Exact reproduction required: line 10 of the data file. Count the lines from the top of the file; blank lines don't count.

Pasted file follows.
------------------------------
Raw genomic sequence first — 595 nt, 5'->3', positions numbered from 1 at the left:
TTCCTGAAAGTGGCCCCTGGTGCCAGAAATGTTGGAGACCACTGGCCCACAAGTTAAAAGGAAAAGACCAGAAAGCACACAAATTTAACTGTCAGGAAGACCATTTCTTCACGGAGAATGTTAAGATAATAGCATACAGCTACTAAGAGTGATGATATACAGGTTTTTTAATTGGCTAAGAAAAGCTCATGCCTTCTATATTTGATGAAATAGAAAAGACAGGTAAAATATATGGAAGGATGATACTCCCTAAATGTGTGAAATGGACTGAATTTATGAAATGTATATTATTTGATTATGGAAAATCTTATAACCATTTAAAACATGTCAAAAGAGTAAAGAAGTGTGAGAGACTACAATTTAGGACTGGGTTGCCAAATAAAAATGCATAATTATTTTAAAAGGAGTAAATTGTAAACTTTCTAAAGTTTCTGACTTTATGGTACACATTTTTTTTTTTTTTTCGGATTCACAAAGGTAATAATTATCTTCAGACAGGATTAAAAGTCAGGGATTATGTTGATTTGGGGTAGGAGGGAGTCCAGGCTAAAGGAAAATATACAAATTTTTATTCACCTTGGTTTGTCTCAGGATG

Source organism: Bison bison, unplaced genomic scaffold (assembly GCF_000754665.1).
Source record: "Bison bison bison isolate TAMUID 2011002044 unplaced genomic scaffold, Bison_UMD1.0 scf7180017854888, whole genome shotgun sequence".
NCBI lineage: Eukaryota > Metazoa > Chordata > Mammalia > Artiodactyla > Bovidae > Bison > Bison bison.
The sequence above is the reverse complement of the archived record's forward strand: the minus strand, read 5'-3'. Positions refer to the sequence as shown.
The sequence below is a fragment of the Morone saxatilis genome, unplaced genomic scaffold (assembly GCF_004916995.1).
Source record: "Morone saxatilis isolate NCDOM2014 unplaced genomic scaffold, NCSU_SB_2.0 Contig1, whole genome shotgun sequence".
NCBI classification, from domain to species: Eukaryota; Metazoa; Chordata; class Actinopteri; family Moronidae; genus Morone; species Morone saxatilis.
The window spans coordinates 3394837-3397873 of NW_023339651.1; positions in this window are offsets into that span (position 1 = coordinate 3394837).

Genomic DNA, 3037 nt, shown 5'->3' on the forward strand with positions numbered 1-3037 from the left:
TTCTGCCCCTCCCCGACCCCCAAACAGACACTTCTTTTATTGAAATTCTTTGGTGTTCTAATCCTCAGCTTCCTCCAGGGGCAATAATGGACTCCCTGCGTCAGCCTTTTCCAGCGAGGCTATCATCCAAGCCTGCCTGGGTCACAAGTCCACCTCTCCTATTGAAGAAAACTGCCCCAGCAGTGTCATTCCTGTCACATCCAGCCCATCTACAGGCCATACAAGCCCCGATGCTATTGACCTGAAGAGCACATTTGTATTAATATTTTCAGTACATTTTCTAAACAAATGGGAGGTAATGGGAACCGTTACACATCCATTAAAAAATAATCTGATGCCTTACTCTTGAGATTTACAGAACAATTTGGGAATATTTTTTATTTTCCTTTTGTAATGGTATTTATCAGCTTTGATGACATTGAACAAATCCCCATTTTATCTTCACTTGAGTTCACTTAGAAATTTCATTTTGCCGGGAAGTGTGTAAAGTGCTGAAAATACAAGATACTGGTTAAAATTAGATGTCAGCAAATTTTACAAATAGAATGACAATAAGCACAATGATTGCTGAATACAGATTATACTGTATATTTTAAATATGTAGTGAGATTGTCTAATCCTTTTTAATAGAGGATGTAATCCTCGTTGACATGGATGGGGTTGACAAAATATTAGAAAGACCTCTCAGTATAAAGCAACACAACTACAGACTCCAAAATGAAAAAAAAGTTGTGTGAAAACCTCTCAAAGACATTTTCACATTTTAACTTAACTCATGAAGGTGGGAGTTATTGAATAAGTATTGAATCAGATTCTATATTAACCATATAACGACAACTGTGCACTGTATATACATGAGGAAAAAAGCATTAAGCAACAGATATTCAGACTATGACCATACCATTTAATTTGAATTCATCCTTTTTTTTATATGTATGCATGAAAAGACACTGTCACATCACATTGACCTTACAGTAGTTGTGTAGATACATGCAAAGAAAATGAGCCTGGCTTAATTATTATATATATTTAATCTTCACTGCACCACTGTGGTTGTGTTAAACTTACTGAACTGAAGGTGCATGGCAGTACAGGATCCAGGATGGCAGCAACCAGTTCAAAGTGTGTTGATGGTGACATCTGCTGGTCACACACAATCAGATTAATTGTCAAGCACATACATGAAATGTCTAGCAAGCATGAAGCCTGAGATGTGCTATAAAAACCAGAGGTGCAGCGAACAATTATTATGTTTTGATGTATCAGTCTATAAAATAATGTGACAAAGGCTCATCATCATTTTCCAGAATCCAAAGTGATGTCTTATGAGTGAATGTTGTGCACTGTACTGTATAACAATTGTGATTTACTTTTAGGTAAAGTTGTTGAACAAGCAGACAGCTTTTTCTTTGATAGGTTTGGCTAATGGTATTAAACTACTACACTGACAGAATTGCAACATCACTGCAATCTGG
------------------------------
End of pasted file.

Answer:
The window spans coordinates 3394837-3397873 of NW_023339651.1; positions in this window are offsets into that span (position 1 = coordinate 3394837).